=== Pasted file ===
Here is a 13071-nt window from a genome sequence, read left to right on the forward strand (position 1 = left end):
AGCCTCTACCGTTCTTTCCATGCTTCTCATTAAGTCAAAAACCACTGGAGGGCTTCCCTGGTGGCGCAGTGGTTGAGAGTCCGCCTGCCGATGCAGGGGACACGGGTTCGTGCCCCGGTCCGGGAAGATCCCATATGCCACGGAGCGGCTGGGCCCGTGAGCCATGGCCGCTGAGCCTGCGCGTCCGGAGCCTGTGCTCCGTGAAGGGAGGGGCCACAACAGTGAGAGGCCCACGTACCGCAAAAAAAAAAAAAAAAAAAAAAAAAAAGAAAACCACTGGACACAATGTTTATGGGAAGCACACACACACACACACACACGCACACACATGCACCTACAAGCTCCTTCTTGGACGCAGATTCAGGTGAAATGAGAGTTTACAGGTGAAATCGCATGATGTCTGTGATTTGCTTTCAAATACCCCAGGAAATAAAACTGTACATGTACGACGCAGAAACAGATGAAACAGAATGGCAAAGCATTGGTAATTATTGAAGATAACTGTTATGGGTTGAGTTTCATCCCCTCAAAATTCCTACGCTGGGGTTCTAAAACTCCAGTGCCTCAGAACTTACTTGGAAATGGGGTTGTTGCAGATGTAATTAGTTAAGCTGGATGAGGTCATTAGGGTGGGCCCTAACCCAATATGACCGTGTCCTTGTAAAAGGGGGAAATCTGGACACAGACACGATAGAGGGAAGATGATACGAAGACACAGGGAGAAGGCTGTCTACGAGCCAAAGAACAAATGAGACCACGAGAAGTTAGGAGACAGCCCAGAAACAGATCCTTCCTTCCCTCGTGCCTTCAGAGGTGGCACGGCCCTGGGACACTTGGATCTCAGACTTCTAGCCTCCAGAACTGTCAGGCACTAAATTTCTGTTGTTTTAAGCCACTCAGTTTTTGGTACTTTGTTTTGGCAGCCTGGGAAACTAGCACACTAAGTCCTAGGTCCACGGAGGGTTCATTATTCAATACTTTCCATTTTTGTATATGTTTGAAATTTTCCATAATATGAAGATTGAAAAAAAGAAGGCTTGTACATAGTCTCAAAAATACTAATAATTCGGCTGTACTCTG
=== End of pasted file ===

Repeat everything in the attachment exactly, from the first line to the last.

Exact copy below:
Here is a 13071-nt window from a genome sequence, read left to right on the forward strand (position 1 = left end):
AGCCTCTACCGTTCTTTCCATGCTTCTCATTAAGTCAAAAACCACTGGAGGGCTTCCCTGGTGGCGCAGTGGTTGAGAGTCCGCCTGCCGATGCAGGGGACACGGGTTCGTGCCCCGGTCCGGGAAGATCCCATATGCCACGGAGCGGCTGGGCCCGTGAGCCATGGCCGCTGAGCCTGCGCGTCCGGAGCCTGTGCTCCGTGAAGGGAGGGGCCACAACAGTGAGAGGCCCACGTACCGCAAAAAAAAAAAAAAAAAAAAAAAAAAAGAAAACCACTGGACACAATGTTTATGGGAAGCACACACACACACACACACACGCACACACATGCACCTACAAGCTCCTTCTTGGACGCAGATTCAGGTGAAATGAGAGTTTACAGGTGAAATCGCATGATGTCTGTGATTTGCTTTCAAATACCCCAGGAAATAAAACTGTACATGTACGACGCAGAAACAGATGAAACAGAATGGCAAAGCATTGGTAATTATTGAAGATAACTGTTATGGGTTGAGTTTCATCCCCTCAAAATTCCTACGCTGGGGTTCTAAAACTCCAGTGCCTCAGAACTTACTTGGAAATGGGGTTGTTGCAGATGTAATTAGTTAAGCTGGATGAGGTCATTAGGGTGGGCCCTAACCCAATATGACCGTGTCCTTGTAAAAGGGGGAAATCTGGACACAGACACGATAGAGGGAAGATGATACGAAGACACAGGGAGAAGGCTGTCTACGAGCCAAAGAACAAATGAGACCACGAGAAGTTAGGAGACAGCCCAGAAACAGATCCTTCCTTCCCTCGTGCCTTCAGAGGTGGCACGGCCCTGGGACACTTGGATCTCAGACTTCTAGCCTCCAGAACTGTCAGGCACTAAATTTCTGTTGTTTTAAGCCACTCAGTTTTTGGTACTTTGTTTTGGCAGCCTGGGAAACTAGCACACTAAGTCCTAGGTCCACGGAGGGTTCATTATTCAATACTTTCCATTTTTGTATATGTTTGAAATTTTCCATAATATGAAGATTGAAAAAAAGAAGGCTTGTACATAGTCTCAAAAATACTAATAATTCGGCTGTACTCTG